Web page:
This book store in Bad Bergzabern is named after the local Schloss (palace). The sign maker apparently felt the need to emphasize its medieval origins and chose a blackletter style for this part. And indeed this typeface is older than the roman used for “Buchhandlung” — but not as much as one might assume: Rudolf Koch’s Deutsche Schrift halbfett was first cast in 1913. ITC Souvenir is a revival of a design originally conceived by Morris F. Benton in 1914.
Blackletter purists may find fault with the omission of the once mandatory ‘ch’ ligature, and further point out that traditional typesetting rules didn’t allow for a double “round s” (it used to be “Schloß” with an eszett). This sign includes another, less pettifogging error. Can you spot it?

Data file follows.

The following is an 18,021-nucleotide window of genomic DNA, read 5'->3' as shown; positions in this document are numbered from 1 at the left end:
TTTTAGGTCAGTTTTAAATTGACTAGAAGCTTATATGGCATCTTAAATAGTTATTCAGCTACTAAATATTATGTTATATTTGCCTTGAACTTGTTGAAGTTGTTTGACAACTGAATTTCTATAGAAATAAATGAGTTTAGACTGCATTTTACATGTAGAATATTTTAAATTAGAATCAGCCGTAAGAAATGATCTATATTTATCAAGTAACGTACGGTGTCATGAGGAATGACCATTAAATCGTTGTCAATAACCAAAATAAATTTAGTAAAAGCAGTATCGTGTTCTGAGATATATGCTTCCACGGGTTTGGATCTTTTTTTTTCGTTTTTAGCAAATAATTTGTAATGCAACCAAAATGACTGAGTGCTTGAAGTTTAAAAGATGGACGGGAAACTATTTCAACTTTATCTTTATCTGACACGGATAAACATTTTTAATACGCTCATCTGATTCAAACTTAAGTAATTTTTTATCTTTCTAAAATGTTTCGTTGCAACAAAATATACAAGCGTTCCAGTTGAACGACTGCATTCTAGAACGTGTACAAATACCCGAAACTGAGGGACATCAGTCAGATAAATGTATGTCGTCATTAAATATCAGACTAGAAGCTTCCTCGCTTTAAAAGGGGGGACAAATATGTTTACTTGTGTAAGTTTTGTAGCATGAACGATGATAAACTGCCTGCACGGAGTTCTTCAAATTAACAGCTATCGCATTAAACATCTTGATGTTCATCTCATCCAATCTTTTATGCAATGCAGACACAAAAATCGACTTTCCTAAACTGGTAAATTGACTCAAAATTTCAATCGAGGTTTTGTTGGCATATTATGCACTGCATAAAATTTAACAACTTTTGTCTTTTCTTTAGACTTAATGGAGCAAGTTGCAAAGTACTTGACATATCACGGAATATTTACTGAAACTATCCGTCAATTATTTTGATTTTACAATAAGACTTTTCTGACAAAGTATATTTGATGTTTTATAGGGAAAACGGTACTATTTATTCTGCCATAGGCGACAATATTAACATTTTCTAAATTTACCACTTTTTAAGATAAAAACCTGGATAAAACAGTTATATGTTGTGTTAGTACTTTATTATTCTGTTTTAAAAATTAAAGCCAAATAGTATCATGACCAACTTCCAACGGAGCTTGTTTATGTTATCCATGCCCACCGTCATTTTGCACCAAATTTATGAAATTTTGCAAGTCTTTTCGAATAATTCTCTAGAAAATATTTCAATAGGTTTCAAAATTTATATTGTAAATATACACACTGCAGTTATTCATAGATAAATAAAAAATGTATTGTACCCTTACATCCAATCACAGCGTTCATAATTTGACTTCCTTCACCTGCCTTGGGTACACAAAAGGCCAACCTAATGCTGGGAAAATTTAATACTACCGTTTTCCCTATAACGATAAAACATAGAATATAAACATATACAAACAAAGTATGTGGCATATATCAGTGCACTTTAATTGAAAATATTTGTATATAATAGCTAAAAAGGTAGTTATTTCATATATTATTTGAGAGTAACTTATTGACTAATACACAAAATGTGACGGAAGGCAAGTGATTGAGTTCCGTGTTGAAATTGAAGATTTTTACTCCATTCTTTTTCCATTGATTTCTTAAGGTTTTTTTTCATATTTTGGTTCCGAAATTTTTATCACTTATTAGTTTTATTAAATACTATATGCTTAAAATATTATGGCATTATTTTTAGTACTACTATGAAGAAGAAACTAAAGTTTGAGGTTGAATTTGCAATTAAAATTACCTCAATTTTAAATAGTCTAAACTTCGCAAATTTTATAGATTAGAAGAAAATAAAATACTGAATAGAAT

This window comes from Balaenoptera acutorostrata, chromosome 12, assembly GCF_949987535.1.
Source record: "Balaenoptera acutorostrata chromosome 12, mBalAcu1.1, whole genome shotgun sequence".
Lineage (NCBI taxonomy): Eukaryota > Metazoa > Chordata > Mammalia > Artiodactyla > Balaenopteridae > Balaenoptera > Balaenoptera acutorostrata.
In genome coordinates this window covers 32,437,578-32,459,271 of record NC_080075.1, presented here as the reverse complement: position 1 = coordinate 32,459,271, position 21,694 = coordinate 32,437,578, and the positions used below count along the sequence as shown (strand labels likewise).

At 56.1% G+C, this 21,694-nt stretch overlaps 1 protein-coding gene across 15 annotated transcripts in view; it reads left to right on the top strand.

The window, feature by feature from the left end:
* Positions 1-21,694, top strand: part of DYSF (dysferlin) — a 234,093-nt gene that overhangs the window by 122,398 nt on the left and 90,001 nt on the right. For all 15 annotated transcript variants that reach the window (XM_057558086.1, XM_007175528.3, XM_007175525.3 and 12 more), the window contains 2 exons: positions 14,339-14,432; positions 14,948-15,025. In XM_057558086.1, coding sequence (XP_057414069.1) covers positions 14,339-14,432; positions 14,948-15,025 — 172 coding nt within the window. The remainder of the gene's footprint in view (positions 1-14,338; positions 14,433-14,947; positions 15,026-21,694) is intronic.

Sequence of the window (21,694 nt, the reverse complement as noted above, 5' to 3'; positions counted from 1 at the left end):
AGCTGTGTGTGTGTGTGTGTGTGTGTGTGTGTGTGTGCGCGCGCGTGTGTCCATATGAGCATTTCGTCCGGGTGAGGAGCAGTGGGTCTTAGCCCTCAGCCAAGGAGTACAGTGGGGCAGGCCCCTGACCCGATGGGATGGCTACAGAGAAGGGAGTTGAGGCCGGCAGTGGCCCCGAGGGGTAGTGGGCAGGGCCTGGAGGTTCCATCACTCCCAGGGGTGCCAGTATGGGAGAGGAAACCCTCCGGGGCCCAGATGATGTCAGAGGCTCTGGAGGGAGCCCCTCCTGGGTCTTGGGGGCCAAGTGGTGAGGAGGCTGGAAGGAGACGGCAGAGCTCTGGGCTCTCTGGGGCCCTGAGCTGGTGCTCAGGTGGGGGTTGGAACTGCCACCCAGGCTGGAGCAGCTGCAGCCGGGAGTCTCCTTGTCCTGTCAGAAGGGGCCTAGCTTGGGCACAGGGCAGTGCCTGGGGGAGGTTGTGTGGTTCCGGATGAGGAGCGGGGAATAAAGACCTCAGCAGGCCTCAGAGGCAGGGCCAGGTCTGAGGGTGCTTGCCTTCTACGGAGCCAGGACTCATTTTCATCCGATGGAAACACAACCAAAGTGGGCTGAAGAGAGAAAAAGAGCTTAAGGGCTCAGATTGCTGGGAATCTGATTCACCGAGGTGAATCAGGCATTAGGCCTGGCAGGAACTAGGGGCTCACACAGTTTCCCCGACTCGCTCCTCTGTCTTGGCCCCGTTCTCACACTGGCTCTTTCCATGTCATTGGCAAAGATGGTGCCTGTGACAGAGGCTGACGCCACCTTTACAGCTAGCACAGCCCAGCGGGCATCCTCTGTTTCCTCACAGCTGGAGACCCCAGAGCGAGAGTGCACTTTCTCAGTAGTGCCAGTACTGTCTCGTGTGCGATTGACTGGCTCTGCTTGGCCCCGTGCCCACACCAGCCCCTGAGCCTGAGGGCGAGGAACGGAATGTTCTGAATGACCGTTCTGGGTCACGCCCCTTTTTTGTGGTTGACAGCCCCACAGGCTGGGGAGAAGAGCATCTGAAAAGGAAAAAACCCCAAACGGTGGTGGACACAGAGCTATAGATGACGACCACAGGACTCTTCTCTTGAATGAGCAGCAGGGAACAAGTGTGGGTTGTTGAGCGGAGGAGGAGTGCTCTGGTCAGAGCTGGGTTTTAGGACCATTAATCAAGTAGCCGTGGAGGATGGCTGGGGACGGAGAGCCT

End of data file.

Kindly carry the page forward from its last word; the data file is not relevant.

The second /u in Buchhandlung is an upside-down /n, and the second /n is an upside-down /u.
I find ITC Souvenir to be appropriate here on many levels. In addition to Souvenir’s being almost as old as the Deutsche Schrift, it was probably inspired by Schelter-Antiqua. Also, any book store near an Schloss in an old town center in quite likely to sell at least a few souvenirs on its shelves.
The final 'un’ letters are swapped and rotated.
Well spotted, Dan & Aaron!
I agree that ITC Souvenir feels very much at home here. It is the change to Deutsche Schrift that looks comical to me — as if the first word is to be pronounced with a deep voice intensified by a spooky hall effect.
Photo(s) by “St. Rainer” on Flickr.
Contributed by Balder D. Dysthe